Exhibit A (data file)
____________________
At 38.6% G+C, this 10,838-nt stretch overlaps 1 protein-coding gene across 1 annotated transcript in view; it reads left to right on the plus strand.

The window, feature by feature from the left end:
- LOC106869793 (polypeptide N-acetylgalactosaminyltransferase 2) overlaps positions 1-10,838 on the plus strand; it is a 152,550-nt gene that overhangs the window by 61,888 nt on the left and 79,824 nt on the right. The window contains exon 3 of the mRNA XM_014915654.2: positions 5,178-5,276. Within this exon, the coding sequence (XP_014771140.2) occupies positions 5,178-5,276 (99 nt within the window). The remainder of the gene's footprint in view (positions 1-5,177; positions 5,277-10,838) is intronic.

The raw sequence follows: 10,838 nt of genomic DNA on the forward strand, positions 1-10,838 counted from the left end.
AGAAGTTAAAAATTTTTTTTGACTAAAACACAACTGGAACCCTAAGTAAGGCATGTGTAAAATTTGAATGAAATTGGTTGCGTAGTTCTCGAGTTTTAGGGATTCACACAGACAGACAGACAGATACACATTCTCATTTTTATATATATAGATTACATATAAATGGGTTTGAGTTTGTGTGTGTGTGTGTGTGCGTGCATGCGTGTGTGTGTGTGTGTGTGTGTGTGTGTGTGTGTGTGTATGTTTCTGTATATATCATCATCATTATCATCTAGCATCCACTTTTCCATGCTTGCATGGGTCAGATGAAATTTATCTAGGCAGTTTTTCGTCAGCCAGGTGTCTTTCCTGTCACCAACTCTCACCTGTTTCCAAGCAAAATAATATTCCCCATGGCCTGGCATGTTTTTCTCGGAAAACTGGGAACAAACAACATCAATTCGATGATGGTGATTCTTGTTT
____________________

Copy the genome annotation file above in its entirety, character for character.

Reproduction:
At 38.6% G+C, this 10,838-nt stretch overlaps 1 protein-coding gene across 1 annotated transcript in view; it reads left to right on the plus strand.

The window, feature by feature from the left end:
- LOC106869793 (polypeptide N-acetylgalactosaminyltransferase 2) overlaps positions 1-10,838 on the plus strand; it is a 152,550-nt gene that overhangs the window by 61,888 nt on the left and 79,824 nt on the right. The window contains exon 3 of the mRNA XM_014915654.2: positions 5,178-5,276. Within this exon, the coding sequence (XP_014771140.2) occupies positions 5,178-5,276 (99 nt within the window). The remainder of the gene's footprint in view (positions 1-5,177; positions 5,277-10,838) is intronic.

The raw sequence follows: 10,838 nt of genomic DNA on the forward strand, positions 1-10,838 counted from the left end.
AGAAGTTAAAAATTTTTTTTGACTAAAACACAACTGGAACCCTAAGTAAGGCATGTGTAAAATTTGAATGAAATTGGTTGCGTAGTTCTCGAGTTTTAGGGATTCACACAGACAGACAGACAGATACACATTCTCATTTTTATATATATAGATTACATATAAATGGGTTTGAGTTTGTGTGTGTGTGTGTGTGCGTGCATGCGTGTGTGTGTGTGTGTGTGTGTGTGTGTGTGTGTGTGTATGTTTCTGTATATATCATCATCATTATCATCTAGCATCCACTTTTCCATGCTTGCATGGGTCAGATGAAATTTATCTAGGCAGTTTTTCGTCAGCCAGGTGTCTTTCCTGTCACCAACTCTCACCTGTTTCCAAGCAAAATAATATTCCCCATGGCCTGGCATGTTTTTCTCGGAAAACTGGGAACAAACAACATCAATTCGATGATGGTGATTCTTGTTT